Kirby proves mettle with clutch 3-pitch strikeout

August 18th, 2022

ANAHEIM -- Forget the big lead he'd been handed. Forget that he was again on cruise control. Forget that the Mariners were well on their way to an 11-7 win over the Angels that secured a three-game sweep.

was still ticked.

Seattle’s uber-competitive rookie had just surrendered a single and stolen base, then allowed a bloop base hit to David Fletcher on a ball way above the strike zone, which led to a run. It was a tough-luck moment against the flukey-hitting Fletcher, but Kirby was nonetheless annoyed.

And what happened next was an illustrative microcosm of who Kirby is, what he brings and what it means.

Into the batter’s box stepped Shohei Ohtani, the reigning AL MVP, with one out and Fletcher still on. Despite the threat against one of MLB’s best power-hitting lefties, the young righty went right after the Angels’ two-way star, firing a 95.8 mph four-seam fastball middle-up. Against the here-it-is-come-and-get-it offering, Ohtani missed, swinging out of his shoes.

Ahead in the count, Kirby opted for offspeed, which Ohtani was waiting for. Yet despite sitting on it, the slugger couldn’t barrel the curveball in on his hands. Then, ahead 0-2, Kirby went for the jugular with his two-seamer, a 95.6 mph heater that, out of the hand to lefties, looks like a ball before backdooring the inner half of the plate, making it the perfect pitch for a backwards K -- which was precisely the result.

“I’m just going to continue to keep pounding the zone and let the guys try and beat me,” Kirby said. “I’m not scared of the zone. I’m just going to keep filling it up.”

It was only one at-bat within another solid outing. But the moment was a sign of a young pitcher crafting a game plan, executing it and showing no fear against arguably the game’s best player.

“Keep in mind, George Kirby couldn’t do that about three weeks ago,” manager Scott Servais said, referencing the new two-seamer that Kirby has added. “Here, he’s doing it to one of the best left-handed hitters in the game. So, being able to be out there, executing that, it’s a real bright future for him.”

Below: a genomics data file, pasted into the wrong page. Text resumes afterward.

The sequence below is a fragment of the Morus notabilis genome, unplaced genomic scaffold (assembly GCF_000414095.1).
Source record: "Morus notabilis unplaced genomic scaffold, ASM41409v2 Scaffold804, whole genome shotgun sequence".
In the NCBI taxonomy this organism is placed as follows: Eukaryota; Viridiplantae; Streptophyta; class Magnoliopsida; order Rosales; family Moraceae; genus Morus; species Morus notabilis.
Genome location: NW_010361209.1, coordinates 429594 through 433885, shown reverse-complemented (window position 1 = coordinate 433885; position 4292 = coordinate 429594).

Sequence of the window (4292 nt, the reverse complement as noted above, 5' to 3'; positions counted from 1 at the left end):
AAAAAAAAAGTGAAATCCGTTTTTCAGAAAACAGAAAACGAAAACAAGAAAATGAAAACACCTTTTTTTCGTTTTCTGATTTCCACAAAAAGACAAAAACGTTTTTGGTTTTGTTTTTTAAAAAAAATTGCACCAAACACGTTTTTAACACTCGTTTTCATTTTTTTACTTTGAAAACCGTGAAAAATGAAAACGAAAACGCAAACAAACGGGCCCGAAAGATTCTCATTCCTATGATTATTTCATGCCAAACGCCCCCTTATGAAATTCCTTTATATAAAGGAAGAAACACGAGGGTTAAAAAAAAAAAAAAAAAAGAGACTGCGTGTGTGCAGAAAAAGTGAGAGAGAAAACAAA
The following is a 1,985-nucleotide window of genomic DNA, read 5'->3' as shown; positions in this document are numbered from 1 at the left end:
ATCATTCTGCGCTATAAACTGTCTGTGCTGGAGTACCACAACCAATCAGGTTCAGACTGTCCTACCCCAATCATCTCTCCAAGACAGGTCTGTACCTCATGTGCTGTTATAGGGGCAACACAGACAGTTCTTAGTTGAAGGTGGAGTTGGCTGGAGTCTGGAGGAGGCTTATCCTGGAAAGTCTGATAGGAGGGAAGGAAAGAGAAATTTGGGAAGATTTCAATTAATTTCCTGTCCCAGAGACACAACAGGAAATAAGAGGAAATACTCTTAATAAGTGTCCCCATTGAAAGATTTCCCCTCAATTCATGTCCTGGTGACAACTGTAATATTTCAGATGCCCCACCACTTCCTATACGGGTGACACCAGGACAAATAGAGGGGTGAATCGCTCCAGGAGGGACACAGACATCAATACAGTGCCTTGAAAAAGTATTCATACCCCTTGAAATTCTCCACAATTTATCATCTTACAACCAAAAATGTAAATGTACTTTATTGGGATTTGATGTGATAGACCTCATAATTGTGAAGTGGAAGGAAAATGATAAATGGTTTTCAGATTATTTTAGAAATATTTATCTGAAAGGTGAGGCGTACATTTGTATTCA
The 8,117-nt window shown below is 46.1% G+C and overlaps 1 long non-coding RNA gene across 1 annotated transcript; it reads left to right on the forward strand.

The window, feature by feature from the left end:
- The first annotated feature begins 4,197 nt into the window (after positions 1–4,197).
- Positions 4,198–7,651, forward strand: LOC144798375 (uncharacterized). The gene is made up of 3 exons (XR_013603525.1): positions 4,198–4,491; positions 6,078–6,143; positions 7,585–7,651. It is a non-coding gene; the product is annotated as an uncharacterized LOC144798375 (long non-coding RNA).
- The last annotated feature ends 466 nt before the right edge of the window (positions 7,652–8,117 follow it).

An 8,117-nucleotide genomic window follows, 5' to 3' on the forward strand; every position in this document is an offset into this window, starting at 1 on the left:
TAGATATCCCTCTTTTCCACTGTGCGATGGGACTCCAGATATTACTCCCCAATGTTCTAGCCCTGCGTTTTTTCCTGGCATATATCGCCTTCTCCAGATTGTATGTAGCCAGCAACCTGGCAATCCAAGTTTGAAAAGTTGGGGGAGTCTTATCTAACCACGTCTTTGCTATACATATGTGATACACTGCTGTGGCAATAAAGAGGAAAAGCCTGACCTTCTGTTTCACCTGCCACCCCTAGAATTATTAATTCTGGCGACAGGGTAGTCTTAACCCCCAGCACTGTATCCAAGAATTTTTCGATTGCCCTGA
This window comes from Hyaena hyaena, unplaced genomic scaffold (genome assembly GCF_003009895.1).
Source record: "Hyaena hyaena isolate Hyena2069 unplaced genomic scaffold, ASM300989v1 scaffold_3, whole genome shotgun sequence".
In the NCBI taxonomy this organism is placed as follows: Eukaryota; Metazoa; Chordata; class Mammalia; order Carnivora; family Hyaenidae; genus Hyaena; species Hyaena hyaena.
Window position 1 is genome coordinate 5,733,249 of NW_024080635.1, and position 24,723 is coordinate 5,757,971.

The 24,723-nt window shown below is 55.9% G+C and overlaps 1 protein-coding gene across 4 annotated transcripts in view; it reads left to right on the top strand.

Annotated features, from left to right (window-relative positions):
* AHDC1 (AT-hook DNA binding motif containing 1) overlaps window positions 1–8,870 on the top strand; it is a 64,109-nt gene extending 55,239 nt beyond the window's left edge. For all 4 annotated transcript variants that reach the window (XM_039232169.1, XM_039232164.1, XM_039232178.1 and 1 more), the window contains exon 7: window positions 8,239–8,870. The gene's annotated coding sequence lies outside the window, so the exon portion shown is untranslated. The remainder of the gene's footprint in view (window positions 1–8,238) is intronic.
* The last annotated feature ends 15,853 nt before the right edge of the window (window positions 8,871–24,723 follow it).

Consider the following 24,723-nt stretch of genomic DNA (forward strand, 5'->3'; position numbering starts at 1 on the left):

For the second straight start, Kirby came one out shy of completing the sixth inning, and his final hitter bested him for the rare walk -- just his 13th of the season in 382 batters. Despite his rookie status, Kirby leads all MLB pitchers with a 3.4% walk rate (min. 90 innings), and his 57.4% in-zone rate entering Wednesday was tied for the MLB lead among qualified pitchers.

So, if the earlier sequence was annoying, one can imagine how he felt after the free pass ended his day.

“Very angry,” Kirby said through a wry smile. “I had a feeling I was probably going to come out there. And ending my outing on that, I hate that.”

Kirby surrendered three runs on six hits while striking out seven and throwing 94 pitches, his highest tally since July 2, one start before he was optioned to Triple-A Tacoma to manage his innings accumulation. That the Mariners have re-stretched him out in his five starts since returning after the All-Star break shows just how important a role they see for him down this stretch.

Every game becomes more important as the schedule winds down and the playoffs loom -- and how they are using Kirby shows that he’s a big part of those October plans.

“He's very competitive,” Servais said. “He's not going to show people up or do any crazy stuff out there, but he's going to keep going after you. He’s not afraid of getting in the strike zone and letting guys go after his stuff, because he's got really good stuff.”

Kirby’s workload management has been well chronicled. He’s thrown 117 1/3 innings this year, nearly double the 67 2/3 he threw last year and more than his previous career high of 90 1/3 during his final year of college, way back in 2018.

The club moved to the bullpen and explicitly said that it won’t piggyback the veteran with Kirby, which was an easy option Wednesday, yet Servais opted to keep Kirby in despite a massive lead. He then turned to , and Matthew Festa to get to the finish line.

The Angels certainly aren’t the caliber of team that the Mariners would see in the postseason, but Ohtani is an enormous outlier. And in one at-bat of a three-hour, 14-minute blowout, Kirby continued to show why he could be a valuable October piece.